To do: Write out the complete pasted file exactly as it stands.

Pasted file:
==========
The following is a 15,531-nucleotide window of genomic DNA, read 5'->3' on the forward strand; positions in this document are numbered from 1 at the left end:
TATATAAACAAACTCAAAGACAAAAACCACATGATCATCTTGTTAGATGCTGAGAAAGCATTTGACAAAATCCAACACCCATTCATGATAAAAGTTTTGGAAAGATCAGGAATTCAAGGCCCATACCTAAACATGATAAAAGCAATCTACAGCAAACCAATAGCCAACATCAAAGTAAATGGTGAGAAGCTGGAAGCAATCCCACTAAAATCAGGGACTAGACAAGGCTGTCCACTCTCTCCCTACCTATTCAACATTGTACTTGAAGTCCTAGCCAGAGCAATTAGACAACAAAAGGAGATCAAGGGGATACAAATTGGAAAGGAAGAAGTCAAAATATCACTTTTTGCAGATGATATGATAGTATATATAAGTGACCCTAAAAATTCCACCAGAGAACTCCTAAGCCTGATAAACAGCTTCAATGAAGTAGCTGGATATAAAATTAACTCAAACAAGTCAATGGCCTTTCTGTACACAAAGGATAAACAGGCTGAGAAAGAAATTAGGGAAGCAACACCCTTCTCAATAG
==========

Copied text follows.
The following is a 15,531-nucleotide window of genomic DNA, read 5'->3' on the forward strand; positions in this document are numbered from 1 at the left end:
TATATAAACAAACTCAAAGACAAAAACCACATGATCATCTTGTTAGATGCTGAGAAAGCATTTGACAAAATCCAACACCCATTCATGATAAAAGTTTTGGAAAGATCAGGAATTCAAGGCCCATACCTAAACATGATAAAAGCAATCTACAGCAAACCAATAGCCAACATCAAAGTAAATGGTGAGAAGCTGGAAGCAATCCCACTAAAATCAGGGACTAGACAAGGCTGTCCACTCTCTCCCTACCTATTCAACATTGTACTTGAAGTCCTAGCCAGAGCAATTAGACAACAAAAGGAGATCAAGGGGATACAAATTGGAAAGGAAGAAGTCAAAATATCACTTTTTGCAGATGATATGATAGTATATATAAGTGACCCTAAAAATTCCACCAGAGAACTCCTAAGCCTGATAAACAGCTTCAATGAAGTAGCTGGATATAAAATTAACTCAAACAAGTCAATGGCCTTTCTGTACACAAAGGATAAACAGGCTGAGAAAGAAATTAGGGAAGCAACACCCTTCTCAATAG